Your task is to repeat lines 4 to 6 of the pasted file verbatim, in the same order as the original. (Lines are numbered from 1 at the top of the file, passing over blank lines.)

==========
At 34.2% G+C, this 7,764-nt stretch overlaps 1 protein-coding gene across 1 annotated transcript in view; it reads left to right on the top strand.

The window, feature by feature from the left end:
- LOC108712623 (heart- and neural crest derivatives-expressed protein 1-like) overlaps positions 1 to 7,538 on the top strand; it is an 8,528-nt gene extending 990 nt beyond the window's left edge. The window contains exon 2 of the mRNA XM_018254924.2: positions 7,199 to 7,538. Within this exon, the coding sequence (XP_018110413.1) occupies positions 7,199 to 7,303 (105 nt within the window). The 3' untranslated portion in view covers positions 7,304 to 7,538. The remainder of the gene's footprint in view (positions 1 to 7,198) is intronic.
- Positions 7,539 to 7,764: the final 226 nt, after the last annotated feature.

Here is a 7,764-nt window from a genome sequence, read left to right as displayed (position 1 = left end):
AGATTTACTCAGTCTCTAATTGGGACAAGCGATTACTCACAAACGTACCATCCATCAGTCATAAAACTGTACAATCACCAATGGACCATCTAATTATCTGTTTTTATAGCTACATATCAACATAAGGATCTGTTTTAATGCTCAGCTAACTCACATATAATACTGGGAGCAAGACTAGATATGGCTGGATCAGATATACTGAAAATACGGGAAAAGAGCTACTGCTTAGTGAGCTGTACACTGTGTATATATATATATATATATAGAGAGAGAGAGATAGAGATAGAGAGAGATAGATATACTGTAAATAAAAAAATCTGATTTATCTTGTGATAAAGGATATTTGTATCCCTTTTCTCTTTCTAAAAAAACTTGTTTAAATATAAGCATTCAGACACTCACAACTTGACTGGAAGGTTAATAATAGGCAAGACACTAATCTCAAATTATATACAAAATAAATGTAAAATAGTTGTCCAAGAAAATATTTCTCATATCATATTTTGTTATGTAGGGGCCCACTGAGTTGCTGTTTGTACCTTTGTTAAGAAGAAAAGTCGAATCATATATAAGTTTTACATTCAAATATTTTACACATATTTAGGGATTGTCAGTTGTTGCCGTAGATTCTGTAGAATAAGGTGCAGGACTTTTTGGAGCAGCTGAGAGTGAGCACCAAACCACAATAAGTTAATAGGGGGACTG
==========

- Positions 7,539 to 7,764: the final 226 nt, after the last annotated feature.

Here is a 7,764-nt window from a genome sequence, read left to right as displayed (position 1 = left end):
AGATTTACTCAGTCTCTAATTGGGACAAGCGATTACTCACAAACGTACCATCCATCAGTCATAAAACTGTACAATCACCAATGGACCATCTAATTATCTGTTTTTATAGCTACATATCAACATAAGGATCTGTTTTAATGCTCAGCTAACTCACATATAATACTGGGAGCAAGACTAGATATGGCTGGATCAGATATACTGAAAATACGGGAAAAGAGCTACTGCTTAGTGAGCTGTACACTGTGTATATATATATATATATATAGAGAGAGAGAGATAGAGATAGAGAGAGATAGATATACTGTAAATAAAAAAATCTGATTTATCTTGTGATAAAGGATATTTGTATCCCTTTTCTCTTTCTAAAAAAACTTGTTTAAATATAAGCATTCAGACACTCACAACTTGACTGGAAGGTTAATAATAGGCAAGACACTAATCTCAAATTATATACAAAATAAATGTAAAATAGTTGTCCAAGAAAATATTTCTCATATCATATTTTGTTATGTAGGGGCCCACTGAGTTGCTGTTTGTACCTTTGTTAAGAAGAAAAGTCGAATCATATATAAGTTTTACATTCAAATATTTTACACATATTTAGGGATTGTCAGTTGTTGCCGTAGATTCTGTAGAATAAGGTGCAGGACTTTTTGGAGCAGCTGAGAGTGAGCACCAAACCACAATAAGTTAATAGGGGGACTG